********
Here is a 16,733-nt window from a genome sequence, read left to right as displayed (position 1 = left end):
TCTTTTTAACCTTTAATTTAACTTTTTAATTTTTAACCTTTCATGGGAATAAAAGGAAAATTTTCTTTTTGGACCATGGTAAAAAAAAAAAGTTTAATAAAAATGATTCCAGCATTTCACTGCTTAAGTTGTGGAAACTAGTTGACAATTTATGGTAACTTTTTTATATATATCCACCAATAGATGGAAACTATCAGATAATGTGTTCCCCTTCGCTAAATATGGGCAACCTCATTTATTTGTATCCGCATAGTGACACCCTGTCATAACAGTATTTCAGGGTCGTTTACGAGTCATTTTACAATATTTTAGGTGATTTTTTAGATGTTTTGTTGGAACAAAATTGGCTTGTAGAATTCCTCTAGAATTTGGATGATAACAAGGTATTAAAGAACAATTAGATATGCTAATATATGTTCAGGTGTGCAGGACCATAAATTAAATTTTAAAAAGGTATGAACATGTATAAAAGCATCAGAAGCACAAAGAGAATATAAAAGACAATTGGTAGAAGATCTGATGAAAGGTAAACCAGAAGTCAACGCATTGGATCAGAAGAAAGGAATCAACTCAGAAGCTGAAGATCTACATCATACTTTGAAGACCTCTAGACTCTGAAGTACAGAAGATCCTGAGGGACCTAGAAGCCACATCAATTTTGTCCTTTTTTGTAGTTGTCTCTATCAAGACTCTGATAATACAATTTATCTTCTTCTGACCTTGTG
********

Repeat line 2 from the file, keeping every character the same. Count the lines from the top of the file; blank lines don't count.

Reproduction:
TCTTTTTAACCTTTAATTTAACTTTTTAATTTTTAACCTTTCATGGGAATAAAAGGAAAATTTTCTTTTTGGACCATGGTAAAAAAAAAAAGTTTAATAAAAATGATTCCAGCATTTCACTGCTTAAGTTGTGGAAACTAGTTGACAATTTATGGTAACTTTTTTATATATATCCACCAATAGATGGAAACTATCAGATAATGTGTTCCCCTTCGCTAAATATGGGCAACCTCATTTATTTGTATCCGCATAGTGACACCCTGTCATAACAGTATTTCAGGGTCGTTTACGAGTCATTTTACAATATTTTAGGTGATTTTTTAGATGTTTTGTTGGAACAAAATTGGCTTGTAGAATTCCTCTAGAATTTGGATGATAACAAGGTATTAAAGAACAATTAGATATGCTAATATATGTTCAGGTGTGCAGGACCATAAATTAAATTTTAAAAAGGTATGAACATGTATAAAAGCATCAGAAGCACAAAGAGAATATAAAAGACAATTGGTAGAAGATCTGATGAAAGGTAAACCAGAAGTCAACGCATTGGATCAGAAGAAAGGAATCAACTCAGAAGCTGAAGATCTACATCATACTTTGAAGACCTCTAGACTCTGAAGTACAGAAGATCCTGAGGGACCTAGAAGCCACATCAATTTTGTCCTTTTTTGTAGTTGTCTCTATCAAGACTCTGATAATACAATTTATCTTCTTCTGACCTTGTG